How the Washington Press Turned Bad

Exclusive: There was a time when the Washington press corps prided itself on holding the powerful accountable  Pentagon Papers, Watergate, Vietnam War but those days are long gone, replaced by a malleable media that puts its cozy relations with insiders ahead of the public interest, writes Robert Parry.

By Robert Parry

Following the death last week of legendary Washington Post executive editor Ben Bradlee at age 93, there have been many warm remembrances of his tough-guy style as he sought “holy shit stories,” journalism that was worthy of the old-fashioned demand, “stop the presses.”

Many of the fond recollections surely are selective, but there was some truth to Bradlee’s “front page” approach to inspiring a staff to push the envelope in pursuit of difficult stories at least during the Watergate scandal when he backed Bob Woodward and Carl Bernstein in the face of White House hostility. How different that was from Bradlee’s later years and the work of his successors at the Washington Post!

Coincidentally, upon hearing of Bradlee’s death on Oct. 21, I was reminded of this sad devolution of the U.S. news media from its Watergate/Pentagon Papers heyday of the 1970s to the “On Bended Knee” obsequiousness in covering Ronald Reagan just a decade later, a transformation that paved the way for the media’s servile groveling at the feet of George W. Bush last decade.

On the same day as Bradlee’s passing, I received an e-mail from a fellow journalist informing me that Bradlee’s longtime managing editor and later his successor as executive editor, Leonard Downie, was sending around a Washington Post article attacking the new movie, “Kill the Messenger.”

That article by Jeff Leen, the Post’s assistant managing editor for investigations, trashed the late journalist Gary Webb, whose career and life were destroyed because he dared revive one of the ugliest scandals of the Reagan era, the U.S. government’s tolerance of cocaine trafficking by Reagan’s beloved Nicaraguan Contra rebels.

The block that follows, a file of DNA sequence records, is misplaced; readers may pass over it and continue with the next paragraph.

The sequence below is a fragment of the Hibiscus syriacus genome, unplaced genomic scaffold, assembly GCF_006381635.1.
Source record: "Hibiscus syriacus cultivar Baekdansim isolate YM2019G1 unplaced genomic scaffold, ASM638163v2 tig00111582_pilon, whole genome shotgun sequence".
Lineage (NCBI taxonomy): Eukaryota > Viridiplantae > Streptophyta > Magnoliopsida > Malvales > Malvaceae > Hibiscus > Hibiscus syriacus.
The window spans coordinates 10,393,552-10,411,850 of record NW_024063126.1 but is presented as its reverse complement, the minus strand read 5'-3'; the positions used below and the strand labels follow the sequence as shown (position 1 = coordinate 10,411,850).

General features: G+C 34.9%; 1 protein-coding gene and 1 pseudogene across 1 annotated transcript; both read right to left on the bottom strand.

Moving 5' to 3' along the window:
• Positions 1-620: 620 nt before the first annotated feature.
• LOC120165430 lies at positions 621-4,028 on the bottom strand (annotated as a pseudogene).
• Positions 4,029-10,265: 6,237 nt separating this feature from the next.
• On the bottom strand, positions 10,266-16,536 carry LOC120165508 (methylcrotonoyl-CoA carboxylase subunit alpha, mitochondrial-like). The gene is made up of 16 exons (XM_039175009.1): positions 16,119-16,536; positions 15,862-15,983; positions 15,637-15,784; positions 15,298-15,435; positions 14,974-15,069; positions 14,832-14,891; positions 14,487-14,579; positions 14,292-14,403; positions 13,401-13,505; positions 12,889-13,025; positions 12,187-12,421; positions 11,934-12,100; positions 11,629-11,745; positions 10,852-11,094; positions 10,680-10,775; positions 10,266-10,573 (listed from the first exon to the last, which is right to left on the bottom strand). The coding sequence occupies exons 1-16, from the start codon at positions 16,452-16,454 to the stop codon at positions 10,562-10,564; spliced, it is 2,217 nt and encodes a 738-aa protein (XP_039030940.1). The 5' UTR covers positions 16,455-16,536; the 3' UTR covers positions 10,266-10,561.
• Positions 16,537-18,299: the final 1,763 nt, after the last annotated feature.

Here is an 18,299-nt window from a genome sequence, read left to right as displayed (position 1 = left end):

“Kill the Messenger” offers a sympathetic portrayal of Webb’s ordeal and is critical of the major newspapers, including the Washington Post, for denouncing Webb in 1996 rather than taking the opportunity to revisit a major national security scandal that the Post, the New York Times and other major newspapers missed or downplayed in the mid-1980s after it was first reported by Brian Barger and me for the Associated Press.

Downie, who became the Post’s managing editor in 1984 and followed Bradlee as executive editor in 1991 and is now a journalism professor at Arizona State University passed Leen’s anti-Webb story around to other faculty members with a cover note, which read:

“Subject line: Gary Webb was no hero, say[s] WP investigations editor Jeff Leen

“I was at The Washington Post at the time that it investigated Gary Webb’s stories, and Jeff Leen is exactly right. However, he is too kind to a movie that presents a lie as fact.”

Since I knew Downie slightly during my years at the Associated Press he had once called me about my June 1985 article identifying National Security Council aide Oliver North as a key figure in the White House’s secret Contra-support operation I sent him an e-mail on Oct. 22 to express my dismay at his “harsh comment” and “to make sure that those are your words and that they accurately reflect your opinion.”

I asked, “Could you elaborate on exactly what you believe to be a lie?” I also noted that “As the movie was hitting the theaters, I put together an article about what the U.S. government’s files now reveal about this problem” and sent Downie a link to that story. I have heard nothing back. [For more on my assessment of Leen’s hit piece, see Consortiumnews.com’s “WPost’s Slimy Assault on Gary Webb.”]

Why Attack Webb?

One could assume that Leen and Downie are just MSM hacks who are covering their tracks, since they both missed the Contra-cocaine scandal as it was unfolding under their noses in the 1980s.

Leen was the Miami Herald’s specialist on drug trafficking and the Medellin cartel but somehow he couldn’t figure out that much of the Contra cocaine was arriving in Miami and the Medellin cartel was donating millions of dollars to the Contras. In 1991, during the drug-trafficking trial of Panama’s Manuel Noriega, Medellin cartel kingpin Carlos Lehder even testified, as a U.S. government witness, that he had chipped in $10 million to the Contras.